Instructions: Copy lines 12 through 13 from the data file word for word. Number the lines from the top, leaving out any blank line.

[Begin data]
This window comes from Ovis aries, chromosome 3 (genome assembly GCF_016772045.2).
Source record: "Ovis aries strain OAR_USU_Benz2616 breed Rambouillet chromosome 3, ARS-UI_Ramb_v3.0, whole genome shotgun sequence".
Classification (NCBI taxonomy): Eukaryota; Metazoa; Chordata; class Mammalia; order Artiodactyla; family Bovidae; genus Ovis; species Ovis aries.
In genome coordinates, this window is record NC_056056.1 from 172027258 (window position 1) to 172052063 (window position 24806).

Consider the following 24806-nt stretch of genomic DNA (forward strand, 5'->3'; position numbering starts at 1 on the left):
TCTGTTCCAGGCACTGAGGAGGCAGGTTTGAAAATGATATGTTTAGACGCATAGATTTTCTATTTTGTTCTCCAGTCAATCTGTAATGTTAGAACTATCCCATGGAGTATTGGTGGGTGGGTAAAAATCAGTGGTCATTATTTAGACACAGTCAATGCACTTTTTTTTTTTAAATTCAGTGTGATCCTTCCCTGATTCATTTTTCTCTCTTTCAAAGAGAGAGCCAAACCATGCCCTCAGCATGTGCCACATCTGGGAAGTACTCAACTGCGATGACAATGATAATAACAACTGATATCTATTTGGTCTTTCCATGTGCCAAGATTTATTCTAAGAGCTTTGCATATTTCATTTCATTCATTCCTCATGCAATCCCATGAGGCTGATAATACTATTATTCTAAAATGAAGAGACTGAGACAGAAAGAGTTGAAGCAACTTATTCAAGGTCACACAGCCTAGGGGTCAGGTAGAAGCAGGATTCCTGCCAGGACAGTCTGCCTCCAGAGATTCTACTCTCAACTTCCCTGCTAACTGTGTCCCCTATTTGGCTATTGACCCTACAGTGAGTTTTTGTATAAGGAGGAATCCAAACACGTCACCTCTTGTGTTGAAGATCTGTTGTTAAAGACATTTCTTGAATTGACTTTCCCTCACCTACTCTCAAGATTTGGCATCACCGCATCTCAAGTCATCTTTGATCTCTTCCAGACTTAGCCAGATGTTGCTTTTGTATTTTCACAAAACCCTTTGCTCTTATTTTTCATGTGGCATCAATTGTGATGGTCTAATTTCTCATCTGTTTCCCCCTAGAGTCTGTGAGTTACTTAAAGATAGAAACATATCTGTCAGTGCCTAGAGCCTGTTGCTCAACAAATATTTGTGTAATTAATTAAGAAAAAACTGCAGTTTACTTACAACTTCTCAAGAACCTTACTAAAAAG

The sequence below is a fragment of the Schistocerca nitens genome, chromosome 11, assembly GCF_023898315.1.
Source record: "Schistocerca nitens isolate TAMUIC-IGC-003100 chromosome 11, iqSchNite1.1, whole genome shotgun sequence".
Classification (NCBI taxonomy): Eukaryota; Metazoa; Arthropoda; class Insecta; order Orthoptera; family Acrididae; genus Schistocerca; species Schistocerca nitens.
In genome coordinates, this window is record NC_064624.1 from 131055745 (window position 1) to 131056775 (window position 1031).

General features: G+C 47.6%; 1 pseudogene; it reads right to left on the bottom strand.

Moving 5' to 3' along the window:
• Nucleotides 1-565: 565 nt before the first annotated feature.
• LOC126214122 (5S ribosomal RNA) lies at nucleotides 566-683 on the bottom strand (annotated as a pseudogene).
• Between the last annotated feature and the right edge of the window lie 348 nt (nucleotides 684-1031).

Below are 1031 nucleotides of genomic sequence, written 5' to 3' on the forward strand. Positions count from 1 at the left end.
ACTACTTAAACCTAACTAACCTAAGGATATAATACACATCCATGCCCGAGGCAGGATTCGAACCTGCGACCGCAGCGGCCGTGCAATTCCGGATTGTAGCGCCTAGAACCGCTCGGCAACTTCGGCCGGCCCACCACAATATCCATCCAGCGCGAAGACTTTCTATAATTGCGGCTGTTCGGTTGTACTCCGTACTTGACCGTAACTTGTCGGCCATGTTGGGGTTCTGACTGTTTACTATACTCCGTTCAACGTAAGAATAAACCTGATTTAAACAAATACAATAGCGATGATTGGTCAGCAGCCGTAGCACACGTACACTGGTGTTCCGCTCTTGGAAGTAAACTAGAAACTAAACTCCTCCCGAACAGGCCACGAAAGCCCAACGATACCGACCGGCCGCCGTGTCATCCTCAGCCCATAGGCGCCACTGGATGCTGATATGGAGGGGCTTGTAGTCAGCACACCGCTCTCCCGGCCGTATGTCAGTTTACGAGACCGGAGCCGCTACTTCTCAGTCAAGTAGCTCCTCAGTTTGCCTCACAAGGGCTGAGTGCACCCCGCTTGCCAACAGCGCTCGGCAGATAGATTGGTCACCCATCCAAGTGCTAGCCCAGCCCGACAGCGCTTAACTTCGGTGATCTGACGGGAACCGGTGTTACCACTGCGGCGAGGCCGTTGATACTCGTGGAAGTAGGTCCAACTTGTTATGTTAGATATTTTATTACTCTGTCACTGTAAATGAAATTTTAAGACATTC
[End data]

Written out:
Moving 5' to 3' along the window:
• Nucleotides 1-565: 565 nt before the first annotated feature.